What does Coronavirus mean for my contract?

 

The current Coronavirus pandemic poses a huge issue for businesses both large and small as well as people generally.  Restrictions on social interaction has resulted in the cancellation of not only major public events, but also the forced closure of bars, restaurants, clubs etc and some really difficult decisions for other smaller high street businesses.  Businesses throughout the world have had to find different ways of working or face the reality of closing whilst this pandemic is weathered.

Understandably many people are asking what effect the pandemic is going to have on any contract that they or their business is tied to.  The general rule is that, subject to the contract being bound by English law, parties who are in agreements that require ongoing performance could be liable to their counterparty should they fail to meet their obligations.  There are, however, two potential exemptions:-

  1. The operation of any force majeure clause in the relevant contract; and
  2. The common law concept of “frustration”.

Force majeure

A contract will typically contain a force majeure clause, which will ideally set out how the parties’ obligations are affected by an event that affects one or more of the party’s ability to perform.  These clauses do not have set wording and so can be different.  It is important therefore that specific advice is sought for each circumstance.  However, general considerations will usually include:-

  1. Whether an event such as the Coronavirus pandemic is covered as a force majeure “event” so as to trigger the clause;
  2. Whether there has been a governmental decision or administrative action preventing performance that meets the “political interference” wording that is typically used in definitions of force majeure;
  3. Has the party seeking to rely on the force majeure clause established that it was the Coronavirus event that has prevented or hindered it from performing its obligations;
  4. Is the affected party under a duty to try and mitigate (i.e. reduce) their losses; and
  5. If the force majeure clause has been triggered, what does that mean for the contract itself.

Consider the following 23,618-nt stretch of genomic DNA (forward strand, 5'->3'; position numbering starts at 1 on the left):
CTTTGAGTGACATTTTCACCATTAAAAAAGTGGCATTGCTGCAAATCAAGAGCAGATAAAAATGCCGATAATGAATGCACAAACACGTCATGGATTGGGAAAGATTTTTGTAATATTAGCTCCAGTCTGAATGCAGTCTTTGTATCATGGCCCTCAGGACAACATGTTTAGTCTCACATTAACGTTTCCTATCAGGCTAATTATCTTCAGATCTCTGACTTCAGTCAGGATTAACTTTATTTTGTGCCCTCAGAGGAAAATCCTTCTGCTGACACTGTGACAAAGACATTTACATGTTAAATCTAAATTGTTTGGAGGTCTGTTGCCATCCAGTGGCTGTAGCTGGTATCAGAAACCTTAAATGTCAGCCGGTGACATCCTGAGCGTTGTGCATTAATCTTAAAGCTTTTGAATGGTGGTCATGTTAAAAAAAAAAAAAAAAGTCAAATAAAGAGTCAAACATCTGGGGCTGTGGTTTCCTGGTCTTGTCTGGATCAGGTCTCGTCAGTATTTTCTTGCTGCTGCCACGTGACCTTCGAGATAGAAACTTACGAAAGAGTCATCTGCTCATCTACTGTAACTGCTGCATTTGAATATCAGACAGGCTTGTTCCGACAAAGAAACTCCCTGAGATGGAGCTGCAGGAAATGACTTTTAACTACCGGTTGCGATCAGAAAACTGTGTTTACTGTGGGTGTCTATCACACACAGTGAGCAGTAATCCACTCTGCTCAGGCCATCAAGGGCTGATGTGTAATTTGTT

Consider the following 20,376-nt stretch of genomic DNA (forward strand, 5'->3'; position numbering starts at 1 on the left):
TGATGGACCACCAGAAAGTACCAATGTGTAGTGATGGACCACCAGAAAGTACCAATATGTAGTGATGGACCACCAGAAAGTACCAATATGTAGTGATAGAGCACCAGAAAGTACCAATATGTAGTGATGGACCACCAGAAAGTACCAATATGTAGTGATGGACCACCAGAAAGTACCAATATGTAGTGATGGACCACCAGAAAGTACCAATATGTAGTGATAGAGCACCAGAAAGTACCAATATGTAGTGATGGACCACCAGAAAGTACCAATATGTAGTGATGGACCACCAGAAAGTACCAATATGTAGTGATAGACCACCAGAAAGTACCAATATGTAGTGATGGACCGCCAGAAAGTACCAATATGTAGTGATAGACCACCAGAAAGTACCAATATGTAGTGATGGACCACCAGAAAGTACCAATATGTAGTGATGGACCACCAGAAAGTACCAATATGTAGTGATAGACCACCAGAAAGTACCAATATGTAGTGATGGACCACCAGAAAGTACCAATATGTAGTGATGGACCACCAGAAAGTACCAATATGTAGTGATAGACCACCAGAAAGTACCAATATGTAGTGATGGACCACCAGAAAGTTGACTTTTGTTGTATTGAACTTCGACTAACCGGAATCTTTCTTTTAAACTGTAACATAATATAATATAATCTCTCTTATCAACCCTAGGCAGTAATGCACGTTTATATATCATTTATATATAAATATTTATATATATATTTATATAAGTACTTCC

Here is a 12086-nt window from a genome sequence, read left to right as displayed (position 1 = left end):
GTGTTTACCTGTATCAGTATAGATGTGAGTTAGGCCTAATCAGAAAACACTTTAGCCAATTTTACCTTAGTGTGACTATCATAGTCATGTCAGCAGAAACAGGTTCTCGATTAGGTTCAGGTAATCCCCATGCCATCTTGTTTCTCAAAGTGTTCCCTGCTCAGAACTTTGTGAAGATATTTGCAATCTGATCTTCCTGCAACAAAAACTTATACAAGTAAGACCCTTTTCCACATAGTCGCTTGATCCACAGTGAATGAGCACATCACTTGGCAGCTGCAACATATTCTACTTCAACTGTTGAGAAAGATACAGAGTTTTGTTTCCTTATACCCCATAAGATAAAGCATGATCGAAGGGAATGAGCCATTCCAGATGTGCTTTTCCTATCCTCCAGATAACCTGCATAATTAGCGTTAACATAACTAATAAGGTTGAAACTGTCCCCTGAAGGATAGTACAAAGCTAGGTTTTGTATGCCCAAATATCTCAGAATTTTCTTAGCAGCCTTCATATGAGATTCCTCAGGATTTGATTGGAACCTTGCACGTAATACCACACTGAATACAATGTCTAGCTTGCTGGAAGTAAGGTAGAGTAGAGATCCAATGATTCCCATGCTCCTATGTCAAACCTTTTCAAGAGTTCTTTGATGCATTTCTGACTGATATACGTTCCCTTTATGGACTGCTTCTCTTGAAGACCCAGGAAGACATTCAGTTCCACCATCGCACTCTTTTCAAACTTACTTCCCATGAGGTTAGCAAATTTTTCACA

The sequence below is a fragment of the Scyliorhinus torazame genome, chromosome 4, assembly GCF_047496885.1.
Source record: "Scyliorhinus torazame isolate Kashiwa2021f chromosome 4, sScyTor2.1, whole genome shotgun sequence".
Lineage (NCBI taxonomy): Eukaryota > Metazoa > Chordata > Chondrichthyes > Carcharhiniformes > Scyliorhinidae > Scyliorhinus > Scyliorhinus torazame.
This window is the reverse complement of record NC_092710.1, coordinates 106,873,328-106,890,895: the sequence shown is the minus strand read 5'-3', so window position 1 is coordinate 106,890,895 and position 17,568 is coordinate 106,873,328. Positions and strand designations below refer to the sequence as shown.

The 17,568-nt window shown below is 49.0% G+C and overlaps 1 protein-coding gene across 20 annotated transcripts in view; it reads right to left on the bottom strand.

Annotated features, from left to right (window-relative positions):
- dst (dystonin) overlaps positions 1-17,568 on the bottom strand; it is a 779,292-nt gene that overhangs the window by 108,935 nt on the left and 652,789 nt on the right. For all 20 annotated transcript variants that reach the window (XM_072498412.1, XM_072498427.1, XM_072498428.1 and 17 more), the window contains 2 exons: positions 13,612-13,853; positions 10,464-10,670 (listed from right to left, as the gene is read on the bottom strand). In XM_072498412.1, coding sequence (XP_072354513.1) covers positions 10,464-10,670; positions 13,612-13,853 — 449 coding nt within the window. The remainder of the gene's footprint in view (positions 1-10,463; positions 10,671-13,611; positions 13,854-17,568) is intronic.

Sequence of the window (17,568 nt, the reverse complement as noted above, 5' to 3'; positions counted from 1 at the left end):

It is likely that the answers to these questions will be far from clear without the benefit of legal advice.

Frustration

Should the agreement not have a force majeure clause the parties might be able to rely upon the doctrine of “frustration”.  This is a common law right that provides that a party is discharged from its obligations under a contract if the circumstances make it commercially or physically impossible to perform them, or would mean that performance would be radically different to what was intended.  The courts have confirmed that the bar to meet in order to claim frustration is high and that the circumstances in which it can be relied upon are narrow.

However, that does not mean that there will be no cases in this pandemic that reach the bar to claim frustration, but this is likely to be limited to very exceptional circumstances, such as performance in a region subject to a state-imposed lock down.

What to do

Businesses would be well advised to seek legal assistance as soon as possible should their work be interrupted.  Insurance policies should also be reviewed to understand whether any claims could be made, such as business interruption.  Many, if not all, insurance policies will contain a strict time limit in which a claim is to be brought to their attention, failing which it could be lost.

Find out the ways Nexa can help you by contacting Daniel Jenkins on 020 7504 7071 ext 25 or daniel.jenkins@nexa.law

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